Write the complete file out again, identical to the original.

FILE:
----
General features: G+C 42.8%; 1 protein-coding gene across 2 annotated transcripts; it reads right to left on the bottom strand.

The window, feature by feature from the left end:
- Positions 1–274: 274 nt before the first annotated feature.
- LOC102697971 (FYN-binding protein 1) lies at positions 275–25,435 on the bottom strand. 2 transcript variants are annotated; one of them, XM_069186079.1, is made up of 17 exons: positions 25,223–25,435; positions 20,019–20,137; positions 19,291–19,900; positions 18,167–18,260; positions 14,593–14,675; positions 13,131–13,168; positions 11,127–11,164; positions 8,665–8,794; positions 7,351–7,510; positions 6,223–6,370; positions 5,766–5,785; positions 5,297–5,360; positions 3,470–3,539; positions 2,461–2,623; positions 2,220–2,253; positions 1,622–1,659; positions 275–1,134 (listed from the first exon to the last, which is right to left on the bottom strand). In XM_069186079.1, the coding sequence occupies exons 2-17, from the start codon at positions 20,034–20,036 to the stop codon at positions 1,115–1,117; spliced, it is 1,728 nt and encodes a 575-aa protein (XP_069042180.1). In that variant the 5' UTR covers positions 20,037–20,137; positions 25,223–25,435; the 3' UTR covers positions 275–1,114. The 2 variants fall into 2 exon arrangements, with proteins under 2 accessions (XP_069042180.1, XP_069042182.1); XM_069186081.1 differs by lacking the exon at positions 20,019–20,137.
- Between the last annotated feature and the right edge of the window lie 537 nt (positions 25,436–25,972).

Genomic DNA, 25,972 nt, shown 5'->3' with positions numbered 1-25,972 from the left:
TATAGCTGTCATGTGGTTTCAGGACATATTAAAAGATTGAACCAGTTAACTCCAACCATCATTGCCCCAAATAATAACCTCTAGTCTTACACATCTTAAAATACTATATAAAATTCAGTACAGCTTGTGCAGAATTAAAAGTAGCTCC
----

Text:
General features: G+C 42.8%; 1 protein-coding gene across 2 annotated transcripts; it reads right to left on the bottom strand.

The window, feature by feature from the left end:
- Positions 1–274: 274 nt before the first annotated feature.
- LOC102697971 (FYN-binding protein 1) lies at positions 275–25,435 on the bottom strand. 2 transcript variants are annotated; one of them, XM_069186079.1, is made up of 17 exons: positions 25,223–25,435; positions 20,019–20,137; positions 19,291–19,900; positions 18,167–18,260; positions 14,593–14,675; positions 13,131–13,168; positions 11,127–11,164; positions 8,665–8,794; positions 7,351–7,510; positions 6,223–6,370; positions 5,766–5,785; positions 5,297–5,360; positions 3,470–3,539; positions 2,461–2,623; positions 2,220–2,253; positions 1,622–1,659; positions 275–1,134 (listed from the first exon to the last, which is right to left on the bottom strand). In XM_069186079.1, the coding sequence occupies exons 2-17, from the start codon at positions 20,034–20,036 to the stop codon at positions 1,115–1,117; spliced, it is 1,728 nt and encodes a 575-aa protein (XP_069042180.1). In that variant the 5' UTR covers positions 20,037–20,137; positions 25,223–25,435; the 3' UTR covers positions 275–1,114. The 2 variants fall into 2 exon arrangements, with proteins under 2 accessions (XP_069042180.1, XP_069042182.1); XM_069186081.1 differs by lacking the exon at positions 20,019–20,137.
- Between the last annotated feature and the right edge of the window lie 537 nt (positions 25,436–25,972).

Genomic DNA, 25,972 nt, shown 5'->3' with positions numbered 1-25,972 from the left:
TATAGCTGTCATGTGGTTTCAGGACATATTAAAAGATTGAACCAGTTAACTCCAACCATCATTGCCCCAAATAATAACCTCTAGTCTTACACATCTTAAAATACTATATAAAATTCAGTACAGCTTGTGCAGAATTAAAAGTAGCTCC